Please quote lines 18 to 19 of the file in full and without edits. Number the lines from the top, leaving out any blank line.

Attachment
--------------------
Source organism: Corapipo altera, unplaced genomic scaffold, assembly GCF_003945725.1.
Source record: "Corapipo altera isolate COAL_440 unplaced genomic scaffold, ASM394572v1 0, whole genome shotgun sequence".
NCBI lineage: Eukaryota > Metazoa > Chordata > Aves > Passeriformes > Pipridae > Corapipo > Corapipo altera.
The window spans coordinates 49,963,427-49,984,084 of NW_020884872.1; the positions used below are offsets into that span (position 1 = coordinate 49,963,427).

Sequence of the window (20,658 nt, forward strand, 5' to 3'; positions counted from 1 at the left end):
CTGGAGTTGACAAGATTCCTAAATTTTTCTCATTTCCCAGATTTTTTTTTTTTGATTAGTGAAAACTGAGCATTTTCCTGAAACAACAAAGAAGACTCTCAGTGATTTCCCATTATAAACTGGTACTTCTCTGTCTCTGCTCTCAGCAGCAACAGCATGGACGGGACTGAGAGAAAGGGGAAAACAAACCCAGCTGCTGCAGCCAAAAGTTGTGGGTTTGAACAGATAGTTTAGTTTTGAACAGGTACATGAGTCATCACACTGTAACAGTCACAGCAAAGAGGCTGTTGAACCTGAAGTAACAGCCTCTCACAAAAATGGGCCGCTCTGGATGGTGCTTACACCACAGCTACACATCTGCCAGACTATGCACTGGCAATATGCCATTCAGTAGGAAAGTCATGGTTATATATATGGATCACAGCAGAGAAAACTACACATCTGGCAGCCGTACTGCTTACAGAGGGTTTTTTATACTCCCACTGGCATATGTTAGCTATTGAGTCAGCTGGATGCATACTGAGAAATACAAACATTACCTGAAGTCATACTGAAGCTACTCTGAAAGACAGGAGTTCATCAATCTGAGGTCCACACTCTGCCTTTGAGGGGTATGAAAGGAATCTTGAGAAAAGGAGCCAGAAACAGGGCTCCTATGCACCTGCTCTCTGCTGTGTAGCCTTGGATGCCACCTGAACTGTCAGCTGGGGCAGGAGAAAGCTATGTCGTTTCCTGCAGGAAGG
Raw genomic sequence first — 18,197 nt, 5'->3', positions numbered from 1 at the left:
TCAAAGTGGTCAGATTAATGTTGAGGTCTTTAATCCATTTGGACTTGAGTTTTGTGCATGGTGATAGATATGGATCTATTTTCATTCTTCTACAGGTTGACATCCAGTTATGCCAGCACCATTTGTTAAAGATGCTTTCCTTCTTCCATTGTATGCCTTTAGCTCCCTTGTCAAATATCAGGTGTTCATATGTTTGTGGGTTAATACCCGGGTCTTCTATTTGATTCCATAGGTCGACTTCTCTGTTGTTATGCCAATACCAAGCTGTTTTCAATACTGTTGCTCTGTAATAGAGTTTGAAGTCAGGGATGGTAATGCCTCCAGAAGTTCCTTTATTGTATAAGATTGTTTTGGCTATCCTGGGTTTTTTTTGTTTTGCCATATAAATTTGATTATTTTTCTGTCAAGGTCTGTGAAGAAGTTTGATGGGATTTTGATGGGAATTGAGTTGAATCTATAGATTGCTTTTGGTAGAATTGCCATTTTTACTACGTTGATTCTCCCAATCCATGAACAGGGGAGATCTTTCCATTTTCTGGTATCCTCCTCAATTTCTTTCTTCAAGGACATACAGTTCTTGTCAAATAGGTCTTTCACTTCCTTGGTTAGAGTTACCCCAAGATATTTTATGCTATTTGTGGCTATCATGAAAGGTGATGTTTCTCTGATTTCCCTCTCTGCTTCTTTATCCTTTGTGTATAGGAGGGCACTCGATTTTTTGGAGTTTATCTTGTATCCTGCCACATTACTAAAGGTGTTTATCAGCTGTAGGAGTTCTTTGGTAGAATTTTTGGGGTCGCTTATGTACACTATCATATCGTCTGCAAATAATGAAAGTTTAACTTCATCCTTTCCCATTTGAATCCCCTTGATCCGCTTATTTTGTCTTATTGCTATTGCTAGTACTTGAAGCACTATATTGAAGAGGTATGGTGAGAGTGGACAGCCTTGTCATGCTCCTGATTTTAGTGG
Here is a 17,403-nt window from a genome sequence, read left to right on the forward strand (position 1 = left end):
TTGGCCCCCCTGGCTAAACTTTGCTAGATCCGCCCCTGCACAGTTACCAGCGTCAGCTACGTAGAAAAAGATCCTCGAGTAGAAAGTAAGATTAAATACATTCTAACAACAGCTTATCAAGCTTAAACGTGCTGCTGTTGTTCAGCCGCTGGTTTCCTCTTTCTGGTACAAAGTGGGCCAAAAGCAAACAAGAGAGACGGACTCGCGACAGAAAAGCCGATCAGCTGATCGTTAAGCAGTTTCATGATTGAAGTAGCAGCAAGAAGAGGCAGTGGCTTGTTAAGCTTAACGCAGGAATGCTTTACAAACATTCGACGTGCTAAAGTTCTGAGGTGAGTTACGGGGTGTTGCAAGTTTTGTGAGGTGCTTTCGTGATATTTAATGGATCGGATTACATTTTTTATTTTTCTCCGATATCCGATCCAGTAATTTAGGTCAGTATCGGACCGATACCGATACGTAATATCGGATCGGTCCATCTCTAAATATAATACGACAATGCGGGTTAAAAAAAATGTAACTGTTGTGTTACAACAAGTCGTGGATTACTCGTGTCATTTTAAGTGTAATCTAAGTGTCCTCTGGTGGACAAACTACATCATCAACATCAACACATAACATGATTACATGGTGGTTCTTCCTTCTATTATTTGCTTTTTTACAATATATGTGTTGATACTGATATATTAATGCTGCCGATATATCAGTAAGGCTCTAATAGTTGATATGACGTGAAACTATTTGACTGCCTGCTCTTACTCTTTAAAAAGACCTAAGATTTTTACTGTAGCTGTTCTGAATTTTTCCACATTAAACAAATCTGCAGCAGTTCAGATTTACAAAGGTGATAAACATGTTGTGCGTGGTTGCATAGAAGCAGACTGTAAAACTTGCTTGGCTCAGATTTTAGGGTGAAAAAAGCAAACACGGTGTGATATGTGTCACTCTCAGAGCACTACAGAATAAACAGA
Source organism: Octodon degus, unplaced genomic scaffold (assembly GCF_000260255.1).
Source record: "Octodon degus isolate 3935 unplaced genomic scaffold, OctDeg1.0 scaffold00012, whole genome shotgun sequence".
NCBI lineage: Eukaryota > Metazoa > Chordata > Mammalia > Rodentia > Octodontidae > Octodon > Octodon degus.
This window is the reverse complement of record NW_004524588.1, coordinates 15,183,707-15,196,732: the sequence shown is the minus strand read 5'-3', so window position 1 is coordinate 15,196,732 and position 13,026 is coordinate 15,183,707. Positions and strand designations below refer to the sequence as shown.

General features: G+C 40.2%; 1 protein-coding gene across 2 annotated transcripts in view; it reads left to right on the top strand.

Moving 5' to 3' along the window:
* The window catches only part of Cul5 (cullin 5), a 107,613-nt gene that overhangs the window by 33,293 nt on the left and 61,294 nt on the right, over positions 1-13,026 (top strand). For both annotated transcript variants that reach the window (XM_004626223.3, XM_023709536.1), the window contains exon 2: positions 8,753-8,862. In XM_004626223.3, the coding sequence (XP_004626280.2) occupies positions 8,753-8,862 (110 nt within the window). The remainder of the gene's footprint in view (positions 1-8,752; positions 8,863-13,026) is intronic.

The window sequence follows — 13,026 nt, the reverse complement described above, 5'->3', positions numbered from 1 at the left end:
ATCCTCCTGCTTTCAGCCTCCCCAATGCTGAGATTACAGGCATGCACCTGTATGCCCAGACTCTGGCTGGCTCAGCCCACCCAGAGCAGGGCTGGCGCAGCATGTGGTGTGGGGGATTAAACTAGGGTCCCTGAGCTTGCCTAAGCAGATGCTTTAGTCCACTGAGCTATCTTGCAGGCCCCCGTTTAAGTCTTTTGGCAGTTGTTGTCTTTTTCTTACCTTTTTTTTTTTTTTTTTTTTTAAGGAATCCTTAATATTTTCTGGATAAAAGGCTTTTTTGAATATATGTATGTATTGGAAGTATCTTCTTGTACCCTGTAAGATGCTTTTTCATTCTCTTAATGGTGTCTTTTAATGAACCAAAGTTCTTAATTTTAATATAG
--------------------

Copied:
The window sequence follows — 13,026 nt, the reverse complement described above, 5'->3', positions numbered from 1 at the left end:
ATCCTCCTGCTTTCAGCCTCCCCAATGCTGAGATTACAGGCATGCACCTGTATGCCCAGACTCTGGCTGGCTCAGCCCACCCAGAGCAGGGCTGGCGCAGCATGTGGTGTGGGGGATTAAACTAGGGTCCCTGAGCTTGCCTAAGCAGATGCTTTAGTCCACTGAGCTATCTTGCAGGCCCCCGTTTAAGTCTTTTGGCAGTTGTTGTCTTTTTCTTACCTTTTTTTTTTTTTTTTTTTTTAAGGAATCCTTAATATTTTCTGGATAAAAGGCTTTTTTGAATATATGTATGTATTGGAAGTATCTTCTTGTACCCTGTAAGATGCTTTTTCATTCTCTTAATGGTGTCTTTTAATGAACCAAAGTTCTTAATTTTAATATAG